Thermoelectric modules require a clamping load of 0.5-1.2 MPa. To achieve this clamping load in a system, bolts are most commonly used which are tightened to a specific torque. To calculate the torque necessary to achieve the required clamping force, the following formula can be used:

 

 

 

Where:

c = Torque Coefficient                                                                 D = Nominal Bolt Size (in. or m)

P = Compression Pressure (Pa or psi)                                       A = Total Module Footprint Area (in.2 or m2)

N = Number of Screws                                                                T = Torque per Screw (lb-in. or N-m)

 

Values for torque coefficient (c) and nominal bolt size (D) will need to be found from the bolt supplier. As an example, steel bolts have an estimated ‘c’ value of 0.2, and a lubricated steel bolt is between 0.16 and 0.17. The nominal bolt size represents the major diameter of the bolt, for example an M5 bolt will have a major diameter of 5.2mm.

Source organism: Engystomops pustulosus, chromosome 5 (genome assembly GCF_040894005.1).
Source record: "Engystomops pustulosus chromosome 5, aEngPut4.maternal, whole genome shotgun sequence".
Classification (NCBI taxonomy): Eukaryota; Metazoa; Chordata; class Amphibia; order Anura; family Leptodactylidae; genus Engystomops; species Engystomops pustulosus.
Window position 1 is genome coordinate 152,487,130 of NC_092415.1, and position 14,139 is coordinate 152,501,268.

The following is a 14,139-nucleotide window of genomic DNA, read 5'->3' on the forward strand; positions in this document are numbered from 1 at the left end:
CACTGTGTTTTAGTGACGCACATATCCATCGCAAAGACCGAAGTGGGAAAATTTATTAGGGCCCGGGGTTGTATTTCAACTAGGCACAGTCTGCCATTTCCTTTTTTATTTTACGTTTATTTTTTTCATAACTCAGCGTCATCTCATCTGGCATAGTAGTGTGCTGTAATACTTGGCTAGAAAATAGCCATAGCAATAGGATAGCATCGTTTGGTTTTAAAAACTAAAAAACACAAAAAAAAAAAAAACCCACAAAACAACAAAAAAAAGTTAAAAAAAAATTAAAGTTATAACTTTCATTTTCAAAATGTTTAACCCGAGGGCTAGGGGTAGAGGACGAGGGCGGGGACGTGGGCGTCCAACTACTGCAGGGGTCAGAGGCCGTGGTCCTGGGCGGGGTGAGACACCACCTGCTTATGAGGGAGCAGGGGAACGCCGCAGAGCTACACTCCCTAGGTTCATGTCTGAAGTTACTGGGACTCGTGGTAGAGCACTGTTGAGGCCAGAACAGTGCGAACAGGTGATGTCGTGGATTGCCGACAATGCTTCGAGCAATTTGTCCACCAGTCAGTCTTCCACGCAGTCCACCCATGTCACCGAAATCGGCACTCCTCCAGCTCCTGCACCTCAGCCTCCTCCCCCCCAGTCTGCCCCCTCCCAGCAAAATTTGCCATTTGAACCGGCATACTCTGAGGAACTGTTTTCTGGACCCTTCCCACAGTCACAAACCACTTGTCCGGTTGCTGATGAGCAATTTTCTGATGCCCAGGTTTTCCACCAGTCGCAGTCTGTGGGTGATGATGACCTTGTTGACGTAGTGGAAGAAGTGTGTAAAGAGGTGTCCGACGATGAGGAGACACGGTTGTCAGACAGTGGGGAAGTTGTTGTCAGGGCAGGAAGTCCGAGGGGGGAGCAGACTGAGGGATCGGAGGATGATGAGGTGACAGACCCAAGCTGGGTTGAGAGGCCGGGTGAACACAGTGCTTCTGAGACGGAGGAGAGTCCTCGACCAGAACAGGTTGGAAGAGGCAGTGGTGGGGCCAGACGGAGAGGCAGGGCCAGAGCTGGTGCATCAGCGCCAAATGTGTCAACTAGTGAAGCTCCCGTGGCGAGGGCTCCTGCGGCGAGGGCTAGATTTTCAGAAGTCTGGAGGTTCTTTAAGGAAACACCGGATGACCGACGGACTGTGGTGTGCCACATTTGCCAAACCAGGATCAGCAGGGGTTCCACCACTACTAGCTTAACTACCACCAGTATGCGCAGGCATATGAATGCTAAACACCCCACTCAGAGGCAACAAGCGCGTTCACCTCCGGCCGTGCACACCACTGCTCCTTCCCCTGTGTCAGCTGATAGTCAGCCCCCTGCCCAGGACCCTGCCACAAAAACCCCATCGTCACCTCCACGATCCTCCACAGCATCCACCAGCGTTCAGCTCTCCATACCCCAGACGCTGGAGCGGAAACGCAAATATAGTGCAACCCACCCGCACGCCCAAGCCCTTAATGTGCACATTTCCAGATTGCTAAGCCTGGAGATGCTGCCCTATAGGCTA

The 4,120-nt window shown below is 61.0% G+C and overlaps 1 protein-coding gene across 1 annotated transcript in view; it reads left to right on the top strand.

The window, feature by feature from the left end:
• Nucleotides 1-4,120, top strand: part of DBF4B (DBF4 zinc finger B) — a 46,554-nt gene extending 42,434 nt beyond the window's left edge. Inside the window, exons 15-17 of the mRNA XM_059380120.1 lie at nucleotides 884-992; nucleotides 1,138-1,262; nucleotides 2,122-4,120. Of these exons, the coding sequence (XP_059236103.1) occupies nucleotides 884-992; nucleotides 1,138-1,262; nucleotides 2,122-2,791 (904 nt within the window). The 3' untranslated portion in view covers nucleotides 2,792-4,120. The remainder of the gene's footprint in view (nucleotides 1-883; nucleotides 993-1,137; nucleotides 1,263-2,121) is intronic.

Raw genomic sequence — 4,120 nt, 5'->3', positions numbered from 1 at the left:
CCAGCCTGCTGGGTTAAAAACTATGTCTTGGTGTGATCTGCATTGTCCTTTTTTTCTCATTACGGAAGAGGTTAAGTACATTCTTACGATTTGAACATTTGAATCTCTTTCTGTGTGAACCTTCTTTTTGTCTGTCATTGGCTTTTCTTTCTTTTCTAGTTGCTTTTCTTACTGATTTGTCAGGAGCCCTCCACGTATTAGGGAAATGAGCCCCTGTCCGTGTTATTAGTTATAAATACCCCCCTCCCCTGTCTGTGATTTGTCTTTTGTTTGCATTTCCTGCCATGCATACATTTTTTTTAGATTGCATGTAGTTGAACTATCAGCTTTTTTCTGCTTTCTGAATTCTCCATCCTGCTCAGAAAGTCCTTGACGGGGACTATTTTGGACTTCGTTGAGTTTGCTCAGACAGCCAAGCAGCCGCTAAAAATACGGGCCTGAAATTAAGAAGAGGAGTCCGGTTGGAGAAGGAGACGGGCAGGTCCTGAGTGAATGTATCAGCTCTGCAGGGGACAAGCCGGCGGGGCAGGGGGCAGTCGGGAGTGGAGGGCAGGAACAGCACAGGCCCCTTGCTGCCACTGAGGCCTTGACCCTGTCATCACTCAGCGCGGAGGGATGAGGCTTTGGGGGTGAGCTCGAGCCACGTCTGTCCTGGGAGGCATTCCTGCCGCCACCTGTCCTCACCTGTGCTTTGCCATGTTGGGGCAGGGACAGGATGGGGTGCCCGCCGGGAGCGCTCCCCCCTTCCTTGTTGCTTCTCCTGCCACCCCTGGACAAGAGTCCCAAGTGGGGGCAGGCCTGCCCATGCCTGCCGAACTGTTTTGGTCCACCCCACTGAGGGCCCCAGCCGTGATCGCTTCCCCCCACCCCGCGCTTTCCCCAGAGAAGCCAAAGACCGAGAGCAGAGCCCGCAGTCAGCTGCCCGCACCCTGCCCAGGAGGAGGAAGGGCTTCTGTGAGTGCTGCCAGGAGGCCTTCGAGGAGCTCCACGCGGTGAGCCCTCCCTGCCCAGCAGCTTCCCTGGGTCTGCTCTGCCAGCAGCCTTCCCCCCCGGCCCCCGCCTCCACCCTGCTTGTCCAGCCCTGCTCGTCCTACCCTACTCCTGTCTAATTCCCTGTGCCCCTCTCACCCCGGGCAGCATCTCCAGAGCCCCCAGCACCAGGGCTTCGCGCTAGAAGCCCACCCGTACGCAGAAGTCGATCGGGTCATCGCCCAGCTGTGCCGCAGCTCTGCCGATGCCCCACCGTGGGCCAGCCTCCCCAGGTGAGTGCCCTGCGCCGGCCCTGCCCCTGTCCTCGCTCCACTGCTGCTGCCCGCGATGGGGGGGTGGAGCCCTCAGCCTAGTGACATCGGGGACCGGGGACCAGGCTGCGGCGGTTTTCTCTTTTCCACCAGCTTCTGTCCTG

For example, considering the system in Figure 4, four M5 bolts are used to clamp a 40mm x 40mm module. The bolts are applied un-lubricated and so their value of ‘c’ can be approximated at 0.2. The nominal bolt size ‘D’ is 5.2mm and we are aiming to achieve 1.2MPa clamping. Therefore:

 

 

  • Torque per Bolt = 0.50N.m

 

Belleville washers are recommended to be used in conjunction with the bolts to allow for changes in compression as the system settles and to allow tolerance for thermal stresses in the system when in operation.

Tip: Clamp your system to the required amount and then (if possible) run in steady state for 60 minutes to allow the interface layers to relax. Check and re-torque the bolts if necessary to ensure sufficient clamping remains for the lifetime of the system in use.